Abstract 12: Predicting Post-Injury Hemorrhage: The Potential Utility of Point-of-Care Lactate
Background: Standard hemodynamic monitoring of patients in shock may underestimate the severity of hemorrhage given physiologic compensation. Although systolic blood pressure (SBP) ≤90 is currently used in trauma triage and prehospital (PH) trial enrollment; some advocate that SBP ≤110 more accurately defines hypotension. Blood lactate (BL) is an important adjunct in characterizing shock and its use PH could improve triage and selection for clinical trials. The study aim was to assess BL levels with need for transfusion in patients with SBP ≤110.
Methods: Trauma patients admitted to a level I trauma center over a 6 year period with ED SBP ≤110 and BL levels were selected. Proportional hazards regression (assuming an equal time at risk for all patients) was used to estimate risk ratios (RRs) for the association between BL and requiring ≥6 units PRBC within 48 hours post-injury. Models were stratified by SBP and adjusted for age, sex, and injury type.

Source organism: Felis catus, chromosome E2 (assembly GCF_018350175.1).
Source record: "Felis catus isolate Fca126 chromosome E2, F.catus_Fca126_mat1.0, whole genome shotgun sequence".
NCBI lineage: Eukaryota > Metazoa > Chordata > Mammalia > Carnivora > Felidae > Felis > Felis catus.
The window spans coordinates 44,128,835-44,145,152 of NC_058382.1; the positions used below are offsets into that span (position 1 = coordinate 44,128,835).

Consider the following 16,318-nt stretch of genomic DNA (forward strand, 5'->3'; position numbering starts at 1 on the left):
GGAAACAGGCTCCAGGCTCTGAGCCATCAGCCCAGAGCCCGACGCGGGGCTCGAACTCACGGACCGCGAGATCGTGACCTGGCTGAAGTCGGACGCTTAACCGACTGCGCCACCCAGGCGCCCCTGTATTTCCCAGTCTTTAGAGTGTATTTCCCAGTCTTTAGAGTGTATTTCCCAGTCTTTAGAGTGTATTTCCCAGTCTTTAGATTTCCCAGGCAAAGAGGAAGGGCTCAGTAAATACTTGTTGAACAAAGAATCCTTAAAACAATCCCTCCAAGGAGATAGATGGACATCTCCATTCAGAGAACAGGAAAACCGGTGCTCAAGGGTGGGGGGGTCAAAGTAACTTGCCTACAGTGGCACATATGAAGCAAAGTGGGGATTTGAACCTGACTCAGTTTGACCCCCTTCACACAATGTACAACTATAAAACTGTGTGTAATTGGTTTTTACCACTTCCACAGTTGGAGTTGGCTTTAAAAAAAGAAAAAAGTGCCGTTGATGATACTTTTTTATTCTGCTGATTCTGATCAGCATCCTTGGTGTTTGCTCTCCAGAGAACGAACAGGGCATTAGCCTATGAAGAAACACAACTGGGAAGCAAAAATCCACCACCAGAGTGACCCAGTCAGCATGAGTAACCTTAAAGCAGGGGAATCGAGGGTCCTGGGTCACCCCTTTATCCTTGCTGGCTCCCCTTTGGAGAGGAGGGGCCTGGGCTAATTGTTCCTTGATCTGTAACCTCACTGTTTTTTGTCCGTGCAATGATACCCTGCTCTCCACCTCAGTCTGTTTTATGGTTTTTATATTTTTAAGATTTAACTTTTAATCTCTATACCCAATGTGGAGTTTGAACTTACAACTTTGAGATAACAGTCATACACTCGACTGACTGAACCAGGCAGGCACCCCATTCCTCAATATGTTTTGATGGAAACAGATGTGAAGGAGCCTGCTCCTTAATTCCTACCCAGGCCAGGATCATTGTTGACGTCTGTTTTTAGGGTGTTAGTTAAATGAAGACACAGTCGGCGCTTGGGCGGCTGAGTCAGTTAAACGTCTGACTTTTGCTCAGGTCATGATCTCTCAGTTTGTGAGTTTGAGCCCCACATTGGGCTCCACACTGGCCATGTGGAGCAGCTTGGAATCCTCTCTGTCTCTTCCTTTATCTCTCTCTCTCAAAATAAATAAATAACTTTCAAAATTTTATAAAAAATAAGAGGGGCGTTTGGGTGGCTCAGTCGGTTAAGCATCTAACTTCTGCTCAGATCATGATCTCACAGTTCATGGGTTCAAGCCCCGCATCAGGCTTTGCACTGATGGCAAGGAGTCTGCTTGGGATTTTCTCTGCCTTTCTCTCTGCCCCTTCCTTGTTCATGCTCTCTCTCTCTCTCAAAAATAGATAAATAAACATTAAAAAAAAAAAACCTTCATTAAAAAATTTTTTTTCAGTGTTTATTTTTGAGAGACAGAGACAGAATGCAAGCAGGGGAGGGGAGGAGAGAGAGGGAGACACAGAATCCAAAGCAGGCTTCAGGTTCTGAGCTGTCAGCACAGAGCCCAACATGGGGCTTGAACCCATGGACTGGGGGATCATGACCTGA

Results: 2122 patients with SBP ≤110 were included (see Table⇓). There is a significant association between elevated BL and increased risk of requiring ≥6 units PRBC within 48 hours post-injury within SBP categories, as seen with trend p-values. While adjusted RRs are similar across SBP categories for a given BL, increased risk is seen with increased BL, suggesting that BL is a greater predictor of PRBC need than SBP.
Conclusions: In this ED based study, BL is not only a useful adjunct to SBP in determining the need for significant PRBC transfusion, but is a better predictor than SBP alone. These findings suggest BL measurements PH could improve trauma triage and help identify patients for enrollment in interventional trials of hemorrhagic shock. Extension to the PH setting is needed to confirm these results.